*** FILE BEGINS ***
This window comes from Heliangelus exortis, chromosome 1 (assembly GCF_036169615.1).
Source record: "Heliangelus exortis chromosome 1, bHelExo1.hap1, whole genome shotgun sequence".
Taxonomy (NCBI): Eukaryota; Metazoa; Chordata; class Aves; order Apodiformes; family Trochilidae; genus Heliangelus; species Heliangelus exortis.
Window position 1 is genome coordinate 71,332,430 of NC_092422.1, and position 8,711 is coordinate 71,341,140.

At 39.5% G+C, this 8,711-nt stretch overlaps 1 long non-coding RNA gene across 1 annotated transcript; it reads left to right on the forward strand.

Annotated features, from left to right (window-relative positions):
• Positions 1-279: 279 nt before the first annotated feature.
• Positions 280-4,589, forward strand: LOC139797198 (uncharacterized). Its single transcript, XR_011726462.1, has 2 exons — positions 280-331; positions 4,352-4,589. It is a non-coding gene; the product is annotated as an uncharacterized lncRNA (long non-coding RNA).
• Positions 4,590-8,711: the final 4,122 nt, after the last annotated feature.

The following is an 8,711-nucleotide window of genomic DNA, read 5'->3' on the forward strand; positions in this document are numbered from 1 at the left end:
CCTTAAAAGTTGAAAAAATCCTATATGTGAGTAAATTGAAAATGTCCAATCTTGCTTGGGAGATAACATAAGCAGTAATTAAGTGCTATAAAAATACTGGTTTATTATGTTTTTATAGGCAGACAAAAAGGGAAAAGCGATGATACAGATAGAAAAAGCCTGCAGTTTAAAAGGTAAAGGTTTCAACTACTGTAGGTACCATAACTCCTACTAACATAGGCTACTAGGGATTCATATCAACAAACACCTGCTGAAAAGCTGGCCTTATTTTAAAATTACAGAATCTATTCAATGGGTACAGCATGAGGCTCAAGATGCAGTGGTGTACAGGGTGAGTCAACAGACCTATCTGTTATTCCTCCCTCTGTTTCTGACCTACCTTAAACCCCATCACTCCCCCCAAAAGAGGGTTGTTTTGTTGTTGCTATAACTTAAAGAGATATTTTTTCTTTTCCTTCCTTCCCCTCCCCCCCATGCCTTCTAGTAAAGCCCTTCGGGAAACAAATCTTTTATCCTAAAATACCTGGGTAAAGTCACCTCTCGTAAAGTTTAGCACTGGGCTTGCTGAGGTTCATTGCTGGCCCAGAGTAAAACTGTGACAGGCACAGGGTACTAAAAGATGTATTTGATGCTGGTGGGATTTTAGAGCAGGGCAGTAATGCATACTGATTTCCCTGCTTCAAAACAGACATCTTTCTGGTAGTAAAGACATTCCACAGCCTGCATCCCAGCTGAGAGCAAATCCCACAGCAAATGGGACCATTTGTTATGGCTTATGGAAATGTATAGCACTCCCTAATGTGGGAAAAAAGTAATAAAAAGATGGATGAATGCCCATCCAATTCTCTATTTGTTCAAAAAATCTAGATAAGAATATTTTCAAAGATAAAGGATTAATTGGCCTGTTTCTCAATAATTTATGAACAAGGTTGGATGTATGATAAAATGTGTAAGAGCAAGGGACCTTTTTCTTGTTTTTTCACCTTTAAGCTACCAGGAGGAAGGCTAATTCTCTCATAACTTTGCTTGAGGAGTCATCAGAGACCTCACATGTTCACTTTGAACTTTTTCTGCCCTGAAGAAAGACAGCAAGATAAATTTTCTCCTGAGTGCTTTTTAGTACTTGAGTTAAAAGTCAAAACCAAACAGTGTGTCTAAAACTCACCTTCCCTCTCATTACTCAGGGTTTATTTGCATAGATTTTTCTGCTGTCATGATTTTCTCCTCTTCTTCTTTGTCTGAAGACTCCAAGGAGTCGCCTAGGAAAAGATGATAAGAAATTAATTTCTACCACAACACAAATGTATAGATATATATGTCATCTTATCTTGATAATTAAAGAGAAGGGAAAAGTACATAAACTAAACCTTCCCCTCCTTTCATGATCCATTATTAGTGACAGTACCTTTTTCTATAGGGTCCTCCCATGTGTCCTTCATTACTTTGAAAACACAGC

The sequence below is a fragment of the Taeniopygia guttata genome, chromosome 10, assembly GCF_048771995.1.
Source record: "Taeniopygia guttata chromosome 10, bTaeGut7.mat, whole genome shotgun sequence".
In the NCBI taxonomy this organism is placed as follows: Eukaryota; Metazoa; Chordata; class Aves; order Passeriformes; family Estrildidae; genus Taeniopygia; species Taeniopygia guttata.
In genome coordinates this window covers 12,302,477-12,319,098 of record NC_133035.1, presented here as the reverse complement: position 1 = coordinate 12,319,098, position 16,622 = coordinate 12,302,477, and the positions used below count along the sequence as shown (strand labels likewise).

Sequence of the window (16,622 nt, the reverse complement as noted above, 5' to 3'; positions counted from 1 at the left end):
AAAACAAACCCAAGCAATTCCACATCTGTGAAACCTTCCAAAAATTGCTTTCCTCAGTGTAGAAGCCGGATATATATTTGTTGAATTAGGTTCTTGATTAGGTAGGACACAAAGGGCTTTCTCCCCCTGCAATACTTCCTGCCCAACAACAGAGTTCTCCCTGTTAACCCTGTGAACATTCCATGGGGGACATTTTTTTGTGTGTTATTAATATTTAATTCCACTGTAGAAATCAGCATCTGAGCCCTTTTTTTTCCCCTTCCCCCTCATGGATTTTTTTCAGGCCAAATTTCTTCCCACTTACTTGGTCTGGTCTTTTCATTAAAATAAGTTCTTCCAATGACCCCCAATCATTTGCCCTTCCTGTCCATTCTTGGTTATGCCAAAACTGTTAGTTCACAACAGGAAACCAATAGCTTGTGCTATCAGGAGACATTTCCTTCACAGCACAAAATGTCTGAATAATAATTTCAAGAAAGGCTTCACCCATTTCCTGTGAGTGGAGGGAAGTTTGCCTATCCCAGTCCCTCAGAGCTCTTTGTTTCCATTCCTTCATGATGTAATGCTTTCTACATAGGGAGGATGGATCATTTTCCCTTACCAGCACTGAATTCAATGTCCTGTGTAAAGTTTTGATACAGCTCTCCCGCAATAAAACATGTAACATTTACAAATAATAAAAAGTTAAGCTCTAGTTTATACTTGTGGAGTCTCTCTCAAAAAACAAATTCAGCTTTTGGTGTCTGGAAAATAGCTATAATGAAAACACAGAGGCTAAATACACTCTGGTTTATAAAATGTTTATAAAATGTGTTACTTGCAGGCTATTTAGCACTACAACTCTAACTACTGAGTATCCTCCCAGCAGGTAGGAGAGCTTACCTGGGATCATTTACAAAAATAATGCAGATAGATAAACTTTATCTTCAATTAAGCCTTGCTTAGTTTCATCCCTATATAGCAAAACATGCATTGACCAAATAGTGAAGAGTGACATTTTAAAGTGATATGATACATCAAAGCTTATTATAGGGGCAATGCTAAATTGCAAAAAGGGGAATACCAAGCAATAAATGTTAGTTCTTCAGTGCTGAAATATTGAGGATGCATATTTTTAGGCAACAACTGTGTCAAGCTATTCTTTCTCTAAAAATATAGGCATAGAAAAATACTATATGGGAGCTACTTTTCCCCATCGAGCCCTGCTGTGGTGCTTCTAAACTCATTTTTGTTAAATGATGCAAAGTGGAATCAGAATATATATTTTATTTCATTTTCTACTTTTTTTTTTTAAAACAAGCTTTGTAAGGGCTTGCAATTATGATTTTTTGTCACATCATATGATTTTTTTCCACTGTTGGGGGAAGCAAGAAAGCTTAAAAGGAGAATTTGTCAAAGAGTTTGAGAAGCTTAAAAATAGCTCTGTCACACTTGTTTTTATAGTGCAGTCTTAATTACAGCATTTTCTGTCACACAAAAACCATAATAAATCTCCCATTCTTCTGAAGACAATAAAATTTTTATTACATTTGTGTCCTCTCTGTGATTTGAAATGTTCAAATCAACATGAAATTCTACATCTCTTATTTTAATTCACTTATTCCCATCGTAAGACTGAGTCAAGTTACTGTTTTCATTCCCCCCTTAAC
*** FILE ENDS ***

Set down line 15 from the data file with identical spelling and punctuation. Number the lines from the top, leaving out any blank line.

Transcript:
In genome coordinates this window covers 12,302,477-12,319,098 of record NC_133035.1, presented here as the reverse complement: position 1 = coordinate 12,319,098, position 16,622 = coordinate 12,302,477, and the positions used below count along the sequence as shown (strand labels likewise).